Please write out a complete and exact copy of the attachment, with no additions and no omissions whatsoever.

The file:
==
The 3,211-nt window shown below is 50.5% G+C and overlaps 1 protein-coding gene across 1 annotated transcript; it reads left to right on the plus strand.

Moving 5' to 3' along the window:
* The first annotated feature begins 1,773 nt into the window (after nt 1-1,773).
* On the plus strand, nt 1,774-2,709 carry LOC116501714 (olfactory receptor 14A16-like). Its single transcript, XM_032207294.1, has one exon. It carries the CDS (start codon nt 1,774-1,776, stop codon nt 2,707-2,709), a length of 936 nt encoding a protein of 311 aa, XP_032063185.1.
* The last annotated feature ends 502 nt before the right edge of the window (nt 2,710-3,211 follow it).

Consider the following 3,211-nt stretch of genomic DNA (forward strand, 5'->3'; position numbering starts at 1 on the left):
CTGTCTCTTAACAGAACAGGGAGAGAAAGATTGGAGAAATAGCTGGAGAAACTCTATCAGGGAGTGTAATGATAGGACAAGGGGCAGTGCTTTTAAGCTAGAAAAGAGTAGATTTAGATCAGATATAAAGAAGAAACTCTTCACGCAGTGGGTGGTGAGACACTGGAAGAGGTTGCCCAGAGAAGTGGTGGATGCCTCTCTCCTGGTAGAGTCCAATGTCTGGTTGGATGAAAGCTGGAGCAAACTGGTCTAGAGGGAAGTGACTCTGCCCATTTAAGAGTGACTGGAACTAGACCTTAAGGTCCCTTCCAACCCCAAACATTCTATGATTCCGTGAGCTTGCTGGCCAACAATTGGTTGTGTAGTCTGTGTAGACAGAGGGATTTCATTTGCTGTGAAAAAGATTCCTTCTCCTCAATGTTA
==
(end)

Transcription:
The 3,211-nt window shown below is 50.5% G+C and overlaps 1 protein-coding gene across 1 annotated transcript; it reads left to right on the plus strand.

Moving 5' to 3' along the window:
* The first annotated feature begins 1,773 nt into the window (after nt 1-1,773).
* On the plus strand, nt 1,774-2,709 carry LOC116501714 (olfactory receptor 14A16-like). Its single transcript, XM_032207294.1, has one exon. It carries the CDS (start codon nt 1,774-1,776, stop codon nt 2,707-2,709), a length of 936 nt encoding a protein of 311 aa, XP_032063185.1.
* The last annotated feature ends 502 nt before the right edge of the window (nt 2,710-3,211 follow it).

Consider the following 3,211-nt stretch of genomic DNA (forward strand, 5'->3'; position numbering starts at 1 on the left):
CTGTCTCTTAACAGAACAGGGAGAGAAAGATTGGAGAAATAGCTGGAGAAACTCTATCAGGGAGTGTAATGATAGGACAAGGGGCAGTGCTTTTAAGCTAGAAAAGAGTAGATTTAGATCAGATATAAAGAAGAAACTCTTCACGCAGTGGGTGGTGAGACACTGGAAGAGGTTGCCCAGAGAAGTGGTGGATGCCTCTCTCCTGGTAGAGTCCAATGTCTGGTTGGATGAAAGCTGGAGCAAACTGGTCTAGAGGGAAGTGACTCTGCCCATTTAAGAGTGACTGGAACTAGACCTTAAGGTCCCTTCCAACCCCAAACATTCTATGATTCCGTGAGCTTGCTGGCCAACAATTGGTTGTGTAGTCTGTGTAGACAGAGGGATTTCATTTGCTGTGAAAAAGATTCCTTCTCCTCAATGTTA